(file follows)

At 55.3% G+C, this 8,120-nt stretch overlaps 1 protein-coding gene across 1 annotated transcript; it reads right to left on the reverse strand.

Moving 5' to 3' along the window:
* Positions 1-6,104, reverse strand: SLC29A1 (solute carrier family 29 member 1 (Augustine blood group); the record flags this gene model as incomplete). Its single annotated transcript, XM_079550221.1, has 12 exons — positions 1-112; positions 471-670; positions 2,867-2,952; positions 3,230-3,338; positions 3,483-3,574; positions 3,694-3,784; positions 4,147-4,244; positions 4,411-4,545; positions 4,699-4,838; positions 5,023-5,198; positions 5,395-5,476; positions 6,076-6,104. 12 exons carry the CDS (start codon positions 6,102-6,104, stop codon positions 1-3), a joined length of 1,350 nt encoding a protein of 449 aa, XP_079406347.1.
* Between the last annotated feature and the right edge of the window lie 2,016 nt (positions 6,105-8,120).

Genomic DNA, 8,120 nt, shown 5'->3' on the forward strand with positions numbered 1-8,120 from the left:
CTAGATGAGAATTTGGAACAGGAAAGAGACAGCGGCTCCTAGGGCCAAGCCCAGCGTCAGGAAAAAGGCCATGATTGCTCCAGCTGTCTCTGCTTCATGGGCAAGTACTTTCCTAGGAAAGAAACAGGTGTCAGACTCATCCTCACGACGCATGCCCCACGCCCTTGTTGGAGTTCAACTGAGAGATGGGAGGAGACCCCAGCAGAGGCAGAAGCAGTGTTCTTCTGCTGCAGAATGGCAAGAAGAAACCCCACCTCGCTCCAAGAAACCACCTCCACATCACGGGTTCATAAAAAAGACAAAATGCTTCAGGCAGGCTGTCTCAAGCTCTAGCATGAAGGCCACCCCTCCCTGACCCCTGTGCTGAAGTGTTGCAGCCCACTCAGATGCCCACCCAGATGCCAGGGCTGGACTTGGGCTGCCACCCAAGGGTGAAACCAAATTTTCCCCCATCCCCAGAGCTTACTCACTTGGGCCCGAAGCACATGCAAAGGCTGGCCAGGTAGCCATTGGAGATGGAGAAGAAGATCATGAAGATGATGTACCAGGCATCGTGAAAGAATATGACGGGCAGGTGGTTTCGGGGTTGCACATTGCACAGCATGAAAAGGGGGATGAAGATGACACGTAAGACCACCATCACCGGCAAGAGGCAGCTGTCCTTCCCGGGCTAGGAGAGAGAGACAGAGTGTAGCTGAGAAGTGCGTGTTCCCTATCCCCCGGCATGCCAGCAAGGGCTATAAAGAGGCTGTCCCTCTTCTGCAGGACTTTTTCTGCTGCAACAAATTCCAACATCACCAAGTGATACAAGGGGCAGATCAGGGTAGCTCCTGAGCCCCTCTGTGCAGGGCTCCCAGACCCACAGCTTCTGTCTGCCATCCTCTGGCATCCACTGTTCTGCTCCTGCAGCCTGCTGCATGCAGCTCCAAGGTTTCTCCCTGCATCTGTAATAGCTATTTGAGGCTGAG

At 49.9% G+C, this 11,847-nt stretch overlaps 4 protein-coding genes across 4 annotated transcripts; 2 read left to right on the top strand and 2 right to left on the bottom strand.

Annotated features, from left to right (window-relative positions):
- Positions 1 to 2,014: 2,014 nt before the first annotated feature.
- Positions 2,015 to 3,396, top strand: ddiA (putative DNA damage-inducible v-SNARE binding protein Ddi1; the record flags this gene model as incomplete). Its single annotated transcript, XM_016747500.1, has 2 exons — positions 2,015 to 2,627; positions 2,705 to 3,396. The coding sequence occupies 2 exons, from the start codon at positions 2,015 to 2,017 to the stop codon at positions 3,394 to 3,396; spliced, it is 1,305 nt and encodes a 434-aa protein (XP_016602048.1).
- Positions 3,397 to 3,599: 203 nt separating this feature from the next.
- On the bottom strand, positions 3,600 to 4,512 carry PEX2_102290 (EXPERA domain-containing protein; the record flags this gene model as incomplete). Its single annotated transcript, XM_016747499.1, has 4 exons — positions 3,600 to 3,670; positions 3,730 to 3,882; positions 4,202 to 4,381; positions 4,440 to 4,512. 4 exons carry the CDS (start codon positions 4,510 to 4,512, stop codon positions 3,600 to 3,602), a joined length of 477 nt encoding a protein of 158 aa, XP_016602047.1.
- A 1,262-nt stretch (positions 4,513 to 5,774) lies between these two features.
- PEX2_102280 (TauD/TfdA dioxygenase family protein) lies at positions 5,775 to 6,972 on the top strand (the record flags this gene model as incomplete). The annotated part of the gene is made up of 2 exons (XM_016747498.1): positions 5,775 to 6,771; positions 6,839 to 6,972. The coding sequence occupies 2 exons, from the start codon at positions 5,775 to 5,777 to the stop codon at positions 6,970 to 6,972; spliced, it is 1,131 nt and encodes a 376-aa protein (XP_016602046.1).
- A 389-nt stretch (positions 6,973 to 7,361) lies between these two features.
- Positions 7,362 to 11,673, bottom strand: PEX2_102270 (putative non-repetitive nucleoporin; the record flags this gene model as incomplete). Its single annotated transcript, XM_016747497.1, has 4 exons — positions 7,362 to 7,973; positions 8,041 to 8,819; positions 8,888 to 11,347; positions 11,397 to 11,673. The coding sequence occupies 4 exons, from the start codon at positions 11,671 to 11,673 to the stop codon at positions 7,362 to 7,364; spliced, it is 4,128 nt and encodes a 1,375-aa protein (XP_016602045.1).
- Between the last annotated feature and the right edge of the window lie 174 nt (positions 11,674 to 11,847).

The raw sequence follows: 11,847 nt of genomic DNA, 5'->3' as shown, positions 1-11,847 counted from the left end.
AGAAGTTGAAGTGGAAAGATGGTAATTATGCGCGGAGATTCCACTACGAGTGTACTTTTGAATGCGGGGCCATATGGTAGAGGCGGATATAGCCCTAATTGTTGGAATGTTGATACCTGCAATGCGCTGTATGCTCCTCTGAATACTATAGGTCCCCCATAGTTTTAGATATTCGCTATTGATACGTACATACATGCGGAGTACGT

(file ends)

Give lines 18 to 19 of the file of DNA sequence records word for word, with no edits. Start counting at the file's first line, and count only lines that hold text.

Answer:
The raw sequence follows: 11,847 nt of genomic DNA, 5'->3' as shown, positions 1-11,847 counted from the left end.
AGAAGTTGAAGTGGAAAGATGGTAATTATGCGCGGAGATTCCACTACGAGTGTACTTTTGAATGCGGGGCCATATGGTAGAGGCGGATATAGCCCTAATTGTTGGAATGTTGATACCTGCAATGCGCTGTATGCTCCTCTGAATACTATAGGTCCCCCATAGTTTTAGATATTCGCTATTGATACGTACATACATGCGGAGTACGT